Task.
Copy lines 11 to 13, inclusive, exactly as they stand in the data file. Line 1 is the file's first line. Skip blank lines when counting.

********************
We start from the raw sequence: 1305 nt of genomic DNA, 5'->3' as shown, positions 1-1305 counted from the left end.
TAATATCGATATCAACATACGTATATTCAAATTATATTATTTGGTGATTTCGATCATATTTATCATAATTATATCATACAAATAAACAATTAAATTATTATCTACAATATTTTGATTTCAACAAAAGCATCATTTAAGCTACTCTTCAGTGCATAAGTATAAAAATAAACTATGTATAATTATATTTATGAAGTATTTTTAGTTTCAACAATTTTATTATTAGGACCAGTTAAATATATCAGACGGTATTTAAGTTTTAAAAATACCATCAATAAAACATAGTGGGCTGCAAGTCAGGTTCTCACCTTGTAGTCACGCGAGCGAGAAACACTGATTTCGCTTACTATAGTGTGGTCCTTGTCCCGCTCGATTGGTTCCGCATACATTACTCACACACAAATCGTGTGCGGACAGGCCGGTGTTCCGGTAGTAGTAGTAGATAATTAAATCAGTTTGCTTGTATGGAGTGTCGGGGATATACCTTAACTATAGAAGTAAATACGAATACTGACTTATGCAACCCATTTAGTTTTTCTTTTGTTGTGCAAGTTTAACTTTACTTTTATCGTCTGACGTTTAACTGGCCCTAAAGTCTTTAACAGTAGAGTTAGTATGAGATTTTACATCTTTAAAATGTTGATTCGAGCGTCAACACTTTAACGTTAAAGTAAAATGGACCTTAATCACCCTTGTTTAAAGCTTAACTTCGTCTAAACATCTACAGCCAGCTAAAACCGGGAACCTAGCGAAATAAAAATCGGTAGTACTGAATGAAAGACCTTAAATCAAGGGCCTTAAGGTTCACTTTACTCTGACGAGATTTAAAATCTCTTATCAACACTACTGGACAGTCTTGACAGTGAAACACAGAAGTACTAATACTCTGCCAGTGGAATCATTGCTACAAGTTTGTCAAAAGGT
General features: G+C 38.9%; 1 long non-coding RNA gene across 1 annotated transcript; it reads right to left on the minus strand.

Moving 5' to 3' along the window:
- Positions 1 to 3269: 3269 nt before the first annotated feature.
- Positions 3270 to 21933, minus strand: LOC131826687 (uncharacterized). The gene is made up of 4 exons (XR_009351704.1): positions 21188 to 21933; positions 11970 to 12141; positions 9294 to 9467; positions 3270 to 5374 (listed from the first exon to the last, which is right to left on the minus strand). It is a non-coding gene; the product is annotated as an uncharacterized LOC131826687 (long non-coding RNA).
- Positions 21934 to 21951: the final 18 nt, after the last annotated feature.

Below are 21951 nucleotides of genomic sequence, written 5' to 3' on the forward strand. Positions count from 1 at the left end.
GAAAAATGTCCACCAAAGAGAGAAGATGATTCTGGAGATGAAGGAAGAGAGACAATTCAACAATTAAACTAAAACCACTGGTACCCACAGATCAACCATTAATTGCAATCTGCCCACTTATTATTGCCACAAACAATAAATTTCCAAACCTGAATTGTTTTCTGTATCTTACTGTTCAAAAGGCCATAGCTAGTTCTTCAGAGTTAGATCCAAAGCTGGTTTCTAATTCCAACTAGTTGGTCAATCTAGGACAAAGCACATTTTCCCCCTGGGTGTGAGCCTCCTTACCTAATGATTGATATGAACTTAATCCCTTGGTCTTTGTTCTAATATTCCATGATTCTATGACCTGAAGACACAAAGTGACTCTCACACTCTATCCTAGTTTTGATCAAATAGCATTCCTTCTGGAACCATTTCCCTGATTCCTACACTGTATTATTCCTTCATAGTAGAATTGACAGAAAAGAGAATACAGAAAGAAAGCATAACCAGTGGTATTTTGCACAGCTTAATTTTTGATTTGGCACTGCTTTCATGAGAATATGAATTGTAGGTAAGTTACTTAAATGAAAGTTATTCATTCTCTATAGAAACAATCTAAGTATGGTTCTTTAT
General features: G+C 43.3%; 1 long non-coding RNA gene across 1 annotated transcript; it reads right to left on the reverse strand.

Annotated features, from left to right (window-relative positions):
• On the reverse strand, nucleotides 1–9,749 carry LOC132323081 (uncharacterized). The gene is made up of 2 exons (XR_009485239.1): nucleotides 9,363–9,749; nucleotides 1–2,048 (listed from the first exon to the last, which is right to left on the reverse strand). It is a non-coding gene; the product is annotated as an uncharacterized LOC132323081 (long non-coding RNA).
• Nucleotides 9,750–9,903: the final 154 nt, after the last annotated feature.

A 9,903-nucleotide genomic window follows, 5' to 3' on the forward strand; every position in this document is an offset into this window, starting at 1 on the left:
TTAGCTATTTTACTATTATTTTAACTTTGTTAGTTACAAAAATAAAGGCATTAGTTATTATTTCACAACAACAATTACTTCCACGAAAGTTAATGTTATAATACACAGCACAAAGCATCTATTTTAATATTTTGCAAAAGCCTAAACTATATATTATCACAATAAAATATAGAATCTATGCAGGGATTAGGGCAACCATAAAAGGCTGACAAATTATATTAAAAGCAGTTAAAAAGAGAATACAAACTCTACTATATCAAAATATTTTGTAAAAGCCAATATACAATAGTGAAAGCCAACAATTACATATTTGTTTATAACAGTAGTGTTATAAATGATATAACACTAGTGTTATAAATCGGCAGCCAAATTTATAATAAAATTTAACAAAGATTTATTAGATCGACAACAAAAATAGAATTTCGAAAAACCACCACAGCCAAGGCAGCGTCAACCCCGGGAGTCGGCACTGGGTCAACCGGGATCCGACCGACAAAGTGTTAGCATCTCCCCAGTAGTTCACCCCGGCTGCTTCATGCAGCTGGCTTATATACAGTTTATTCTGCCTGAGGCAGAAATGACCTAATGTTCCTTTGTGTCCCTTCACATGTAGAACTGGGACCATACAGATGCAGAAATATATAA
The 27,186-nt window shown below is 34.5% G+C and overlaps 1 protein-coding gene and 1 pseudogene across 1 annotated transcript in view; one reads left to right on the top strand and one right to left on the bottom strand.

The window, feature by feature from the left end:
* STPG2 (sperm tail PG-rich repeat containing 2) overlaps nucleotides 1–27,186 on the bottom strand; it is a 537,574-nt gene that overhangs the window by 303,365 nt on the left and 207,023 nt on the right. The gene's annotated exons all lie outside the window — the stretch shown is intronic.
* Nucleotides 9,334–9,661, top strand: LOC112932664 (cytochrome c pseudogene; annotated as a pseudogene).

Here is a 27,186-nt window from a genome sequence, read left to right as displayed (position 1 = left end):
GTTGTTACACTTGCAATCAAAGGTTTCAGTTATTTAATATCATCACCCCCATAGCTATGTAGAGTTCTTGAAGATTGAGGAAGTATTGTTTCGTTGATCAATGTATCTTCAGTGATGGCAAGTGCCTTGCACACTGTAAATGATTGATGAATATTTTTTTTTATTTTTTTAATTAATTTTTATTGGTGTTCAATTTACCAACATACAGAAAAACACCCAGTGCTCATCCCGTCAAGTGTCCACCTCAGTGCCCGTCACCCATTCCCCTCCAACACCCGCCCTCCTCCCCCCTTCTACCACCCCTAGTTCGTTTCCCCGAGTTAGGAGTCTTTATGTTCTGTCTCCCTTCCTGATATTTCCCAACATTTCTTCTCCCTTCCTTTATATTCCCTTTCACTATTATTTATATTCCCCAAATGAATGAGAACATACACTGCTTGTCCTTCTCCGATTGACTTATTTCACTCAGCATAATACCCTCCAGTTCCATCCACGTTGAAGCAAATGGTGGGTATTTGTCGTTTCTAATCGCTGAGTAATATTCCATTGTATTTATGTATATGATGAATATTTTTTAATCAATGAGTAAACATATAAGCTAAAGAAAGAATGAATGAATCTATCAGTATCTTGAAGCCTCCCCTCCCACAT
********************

Annotated features, from left to right (window-relative positions):
• On the reverse strand, nucleotides 1–9,749 carry LOC132323081 (uncharacterized). The gene is made up of 2 exons (XR_009485239.1): nucleotides 9,363–9,749; nucleotides 1–2,048 (listed from the first exon to the last, which is right to left on the reverse strand). It is a non-coding gene; the product is annotated as an uncharacterized LOC132323081 (long non-coding RNA).
• Nucleotides 9,750–9,903: the final 154 nt, after the last annotated feature.